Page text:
Procedural Generation of Multi Biome Landscapes

This thesis deals with the procedural generation of big, plausible looking multi biome landscapes including the placement of assets. For this purpose, a pipeline based system was developed which is based on a reasonably simplified climate simulation and uses digital elevation models for realistic terrain details. The implementation utilizes the Unreal Engine 4.


Advances in computer technology and increasing usage of computer graphics in a broad field of applications lead to rapidly rising demands regarding size and detail of 3D-levels and landscapes. Creating realistic and/or pleasingly looking terrains spanning hundreds of square kilometers and filling them with millions of assets is an expensive and laborious task. In consequence procedural generation is often used to reduce the manual work for the designers. However, a remaining challenge is to design a procedural system which achieves good results in the important but mutually opposing four requirements:

Furthermore, procedurally generating landscapes composed of different biomes is a scarcely explored topic. The challenge is to produce realistic biome distributions and organic transitions.

The goal of this thesis was to design and implement a procedural system which creates big multi biome landscapes, fills it with a vast amount of assets and accomplishes a good compromise of the above-mentioned requirements. To achieve this, different kinds of procedural techniques and algorithms - synthetic, physically based and example based - were combined. The developed procedural system is based on heightmaps and executed offline (not at runtime). This leads to a high compatibility to external applications and provides the opportunity to manually modify the terrain and asset distributions. Below you can see the pipeline model as which the system was designed.

Each pipeline step uses the previous results and can be repeated with different parameters, if the outcome doesn't match with the users intentions. To provide immediate feedback, a dynamic proxy mesh is created and continuously updated.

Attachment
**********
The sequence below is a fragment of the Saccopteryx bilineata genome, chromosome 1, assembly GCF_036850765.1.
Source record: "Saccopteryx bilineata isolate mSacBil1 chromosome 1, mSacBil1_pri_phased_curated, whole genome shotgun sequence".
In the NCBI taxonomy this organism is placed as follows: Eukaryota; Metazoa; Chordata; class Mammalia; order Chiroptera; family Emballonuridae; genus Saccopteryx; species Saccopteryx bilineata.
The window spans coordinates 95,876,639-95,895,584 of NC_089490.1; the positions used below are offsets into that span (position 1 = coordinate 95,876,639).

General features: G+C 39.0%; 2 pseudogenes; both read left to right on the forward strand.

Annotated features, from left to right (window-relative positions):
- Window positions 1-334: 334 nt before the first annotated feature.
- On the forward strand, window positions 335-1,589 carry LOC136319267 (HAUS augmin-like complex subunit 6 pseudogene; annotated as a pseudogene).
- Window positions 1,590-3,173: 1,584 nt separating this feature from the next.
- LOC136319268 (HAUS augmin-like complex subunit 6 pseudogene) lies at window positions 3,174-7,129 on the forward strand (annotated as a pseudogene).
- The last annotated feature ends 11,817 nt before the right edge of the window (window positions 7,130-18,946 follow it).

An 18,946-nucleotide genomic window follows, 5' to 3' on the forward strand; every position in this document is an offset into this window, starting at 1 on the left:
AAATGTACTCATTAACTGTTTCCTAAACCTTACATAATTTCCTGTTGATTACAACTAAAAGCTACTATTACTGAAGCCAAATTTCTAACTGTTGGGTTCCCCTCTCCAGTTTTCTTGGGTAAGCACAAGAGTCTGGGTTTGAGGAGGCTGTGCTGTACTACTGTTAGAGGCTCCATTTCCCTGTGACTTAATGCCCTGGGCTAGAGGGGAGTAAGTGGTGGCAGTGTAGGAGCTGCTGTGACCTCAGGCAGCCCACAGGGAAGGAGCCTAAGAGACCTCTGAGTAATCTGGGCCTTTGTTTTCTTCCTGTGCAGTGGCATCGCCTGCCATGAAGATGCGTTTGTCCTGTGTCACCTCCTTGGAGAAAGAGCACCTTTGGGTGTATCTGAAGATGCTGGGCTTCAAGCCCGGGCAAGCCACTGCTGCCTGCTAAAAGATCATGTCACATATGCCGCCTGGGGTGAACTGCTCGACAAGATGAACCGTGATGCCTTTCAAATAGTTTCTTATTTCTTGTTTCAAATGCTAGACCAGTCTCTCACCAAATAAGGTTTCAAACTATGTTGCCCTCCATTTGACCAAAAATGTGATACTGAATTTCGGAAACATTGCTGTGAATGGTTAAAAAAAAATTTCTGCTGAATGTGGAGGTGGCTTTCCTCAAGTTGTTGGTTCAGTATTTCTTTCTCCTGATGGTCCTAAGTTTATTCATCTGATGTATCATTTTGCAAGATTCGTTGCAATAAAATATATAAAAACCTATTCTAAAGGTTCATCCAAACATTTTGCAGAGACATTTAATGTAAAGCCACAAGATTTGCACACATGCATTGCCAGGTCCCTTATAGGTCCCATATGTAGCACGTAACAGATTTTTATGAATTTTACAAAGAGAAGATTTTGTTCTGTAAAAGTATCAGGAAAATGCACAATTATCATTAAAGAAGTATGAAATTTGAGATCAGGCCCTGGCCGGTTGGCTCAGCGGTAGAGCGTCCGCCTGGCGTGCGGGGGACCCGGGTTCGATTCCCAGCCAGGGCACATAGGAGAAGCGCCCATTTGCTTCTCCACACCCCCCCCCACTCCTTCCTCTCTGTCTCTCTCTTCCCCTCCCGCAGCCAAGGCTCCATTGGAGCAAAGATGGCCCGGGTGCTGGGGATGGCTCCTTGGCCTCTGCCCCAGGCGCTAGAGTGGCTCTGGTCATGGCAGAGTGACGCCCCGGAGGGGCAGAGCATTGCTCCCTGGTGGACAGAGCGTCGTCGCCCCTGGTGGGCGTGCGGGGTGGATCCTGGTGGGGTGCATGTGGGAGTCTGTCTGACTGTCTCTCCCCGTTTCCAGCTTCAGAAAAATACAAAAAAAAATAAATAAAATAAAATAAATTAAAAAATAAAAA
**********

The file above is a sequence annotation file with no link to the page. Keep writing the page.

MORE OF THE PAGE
At first, a rough terrain is generated using noise. Afterwards a carefully simplified climate simulation is done to generate a physically based and plausible looking biome distribution while maintaining a good performance. Based on the biome distribution and using digital elevation models (DEMs) the base terrain is enriched with finer details providing a more realistic terrain. Experiments with the Neural Network based technique called Style Transfer were performed, but showed insufficient results. Also, an erosion simulation with concurrent river generation was panned, but had to be dropped due to time constraints. After the terrain is generated, the assets are distributed. This is done using a iterative, constraint based local-to-global model. This approach enables the forming of emergent distributions.
In the image below you can see example outcomes of the first five pipeline steps (1 = Base-Terrain, 2 = Temperature, 3 = Wind, 4 = Moisture, 4b = Precipitation, 5 = Biomes).


The designed and implemented procedural terrain generator turned out to be a effective and capable system to create big multi biome landscapes filled with assets. In addition it accomplishes a good balance between the requirements. The finally created terrains, as the example image below shows, are visually pleasing and exhibit plausible biome distributions. These are clearly expressed through the different surface characteristics.

Creating these terrains is comparatively easy with this system due to the easy to use pipeline concept and the flexibility expressed by the adequate number of user parameters. Furthermore, the chosen approach to place a possibly vast amount of assets turned out to be a success too. The emerging distributions most often fit remarkably well to the users intentions and appear to be very realistic, if desired.

The overall performance is appropriate and meets the expectations. Noteworthy is the fact, that the calculation times of the different pipeline steps vary greatly, as seen in the diagram below. In addition the chosen resolutions have in some cases a big impact on the needed runtime. The current, single-thread implementation and the resulting performance however could be greatly improved by converting to parallel computation, possibly on the GPU.


Full version of the master thesis (German only)

Here is a movie that shows the developed system in action:


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